What is the story you tell yourself?
Have you ever taken a step back from a troublesome situation to look at it differently and then after doing so felt a whole lot better about what just occurred? For example, let’s say you’ve had a difficult day at work and as you exit your building to get in your car you’re feeling edgy, your kind of hungry, and you’re in a rush to get home. As you pull out of the parking lot someone cuts you off and you nearly crash into a parked car. You slam the steering wheel, you curse out loud, and you think; “the world is full of idiots who don’t pay attention!!!” Your story here is that you were the victim of someone else’s lack of attention and it further proved another part of your story you tell yourself that the world will always let you down. And if you’re unwilling to challenge your story, well you’re likely to drive home angry, probably honk at someone along the way, and maybe even pick a fight with someone once you get home.
But…okay here comes a football analogy, let’s just say someone threw the red challenge flag and the referee goes under the hood to look at what really happened. It turns out, that in your agitated and hungry state you flipped your turn signal the wrong way, so while you planned to turn left your blinker was flashing right. And the person driving that other car? Well that poor mother had just received a call that her son had been hit by a car and she was racing to the hospital to attend to her son who was facing life-threatening circumstances. “Upon further review….are you willing to challenge your story now?”
Men with depression often tell themselves stories that, while steadfast and true in their heart and mind, often bear little resemblance to what is really taking place. And many of the men I have worked with here at Face It during these depressive bouts are not very open to hearing a different interpretation of the story they’re telling themselves. In fact, they will go to great lengths to argue their version of events to maintain their story about being “right” or being a victim or to prove to you just how horrible the world is. These men often stay stuck in their depression and in many instances, cause themselves more difficulties as they cling to their negative stories/perceptions.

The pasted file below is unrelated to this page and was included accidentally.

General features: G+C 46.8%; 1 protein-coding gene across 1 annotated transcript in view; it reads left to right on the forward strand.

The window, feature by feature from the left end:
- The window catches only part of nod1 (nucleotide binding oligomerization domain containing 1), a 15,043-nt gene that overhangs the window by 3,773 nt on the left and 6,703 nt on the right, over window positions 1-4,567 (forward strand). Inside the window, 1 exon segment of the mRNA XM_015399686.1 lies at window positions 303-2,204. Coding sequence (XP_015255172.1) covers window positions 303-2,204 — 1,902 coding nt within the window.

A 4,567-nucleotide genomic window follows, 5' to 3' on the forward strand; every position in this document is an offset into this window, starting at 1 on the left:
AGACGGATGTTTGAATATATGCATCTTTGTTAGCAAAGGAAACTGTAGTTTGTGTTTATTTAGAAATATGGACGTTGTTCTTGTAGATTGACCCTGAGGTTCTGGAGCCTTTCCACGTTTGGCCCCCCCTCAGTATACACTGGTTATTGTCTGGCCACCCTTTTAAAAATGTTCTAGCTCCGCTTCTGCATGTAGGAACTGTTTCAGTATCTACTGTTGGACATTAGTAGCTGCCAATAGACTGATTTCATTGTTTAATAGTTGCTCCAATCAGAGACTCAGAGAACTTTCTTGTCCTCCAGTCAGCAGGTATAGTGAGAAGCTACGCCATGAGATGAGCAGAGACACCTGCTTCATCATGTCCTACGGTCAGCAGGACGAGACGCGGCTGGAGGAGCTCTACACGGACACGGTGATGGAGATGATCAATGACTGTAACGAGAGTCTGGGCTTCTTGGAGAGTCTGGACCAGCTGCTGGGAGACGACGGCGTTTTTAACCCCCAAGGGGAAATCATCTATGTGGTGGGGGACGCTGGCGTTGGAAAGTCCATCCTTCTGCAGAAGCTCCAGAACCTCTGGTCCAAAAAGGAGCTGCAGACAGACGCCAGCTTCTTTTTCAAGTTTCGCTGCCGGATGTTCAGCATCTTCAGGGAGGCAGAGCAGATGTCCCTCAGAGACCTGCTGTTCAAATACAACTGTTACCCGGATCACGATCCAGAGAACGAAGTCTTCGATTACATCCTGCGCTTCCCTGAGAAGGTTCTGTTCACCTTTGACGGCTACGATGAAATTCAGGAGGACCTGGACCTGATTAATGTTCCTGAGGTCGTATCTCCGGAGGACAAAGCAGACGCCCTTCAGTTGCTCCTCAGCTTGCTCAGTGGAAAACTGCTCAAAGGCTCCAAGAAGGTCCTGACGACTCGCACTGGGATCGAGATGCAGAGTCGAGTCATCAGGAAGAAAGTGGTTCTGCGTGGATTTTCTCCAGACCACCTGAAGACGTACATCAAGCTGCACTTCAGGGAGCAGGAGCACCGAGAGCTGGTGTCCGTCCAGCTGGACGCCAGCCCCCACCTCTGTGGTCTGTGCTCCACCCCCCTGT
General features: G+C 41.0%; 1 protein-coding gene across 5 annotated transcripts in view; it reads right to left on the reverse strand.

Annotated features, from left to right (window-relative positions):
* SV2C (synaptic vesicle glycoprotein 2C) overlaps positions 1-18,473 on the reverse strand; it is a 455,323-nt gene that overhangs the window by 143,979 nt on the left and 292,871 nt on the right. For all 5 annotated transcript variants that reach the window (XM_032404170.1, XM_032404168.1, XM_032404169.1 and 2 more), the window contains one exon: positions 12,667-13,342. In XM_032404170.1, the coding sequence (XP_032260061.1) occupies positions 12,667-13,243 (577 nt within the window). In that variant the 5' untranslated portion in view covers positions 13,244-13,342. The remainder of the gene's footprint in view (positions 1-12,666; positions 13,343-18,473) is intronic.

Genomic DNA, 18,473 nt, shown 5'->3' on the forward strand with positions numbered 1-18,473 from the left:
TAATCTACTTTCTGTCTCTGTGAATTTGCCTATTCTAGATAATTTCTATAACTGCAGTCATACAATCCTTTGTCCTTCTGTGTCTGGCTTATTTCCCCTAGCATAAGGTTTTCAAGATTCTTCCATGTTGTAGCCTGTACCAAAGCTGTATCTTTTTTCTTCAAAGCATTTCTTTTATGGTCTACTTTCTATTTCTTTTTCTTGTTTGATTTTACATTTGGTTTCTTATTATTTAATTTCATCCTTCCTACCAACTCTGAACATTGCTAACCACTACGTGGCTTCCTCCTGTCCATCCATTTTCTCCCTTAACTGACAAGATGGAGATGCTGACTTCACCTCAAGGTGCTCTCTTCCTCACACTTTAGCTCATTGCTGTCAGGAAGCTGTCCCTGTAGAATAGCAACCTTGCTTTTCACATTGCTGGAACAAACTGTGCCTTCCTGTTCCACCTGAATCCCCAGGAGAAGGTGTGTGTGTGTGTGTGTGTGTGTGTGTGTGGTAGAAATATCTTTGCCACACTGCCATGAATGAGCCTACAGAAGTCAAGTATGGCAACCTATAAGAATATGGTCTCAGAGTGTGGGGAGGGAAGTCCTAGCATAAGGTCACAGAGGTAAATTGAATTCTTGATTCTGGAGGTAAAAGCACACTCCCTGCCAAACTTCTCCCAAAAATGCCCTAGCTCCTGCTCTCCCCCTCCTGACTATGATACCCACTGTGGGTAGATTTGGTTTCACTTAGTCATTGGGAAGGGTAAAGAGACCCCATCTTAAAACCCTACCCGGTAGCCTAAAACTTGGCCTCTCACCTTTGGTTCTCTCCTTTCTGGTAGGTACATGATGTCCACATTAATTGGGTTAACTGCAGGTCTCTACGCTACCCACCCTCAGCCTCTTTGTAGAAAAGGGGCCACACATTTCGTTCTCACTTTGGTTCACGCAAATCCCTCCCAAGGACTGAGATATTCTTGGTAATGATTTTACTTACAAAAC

In contrast, the men who are open to hearing a different version of their story are the ones who seem to find their way out of their depression quicker. These men, despite how hard it is to accept that just maybe we don’t know everything we’d like to think we do, are willing to listen to what others have to say and to consider a new viewpoint. These men realize that there are many ways to look at situations and they let down their guard and agree to be vulnerable to others in conversation about how they see the situation. These men learn and embrace that it is both okay and very healthy to learn to see their story in a new light.
So, ask yourself…what is my story? Is your story one of pain, pessimism, and victim hood? If so…maybe you need to open yourself up to a red flag challenge and referee review!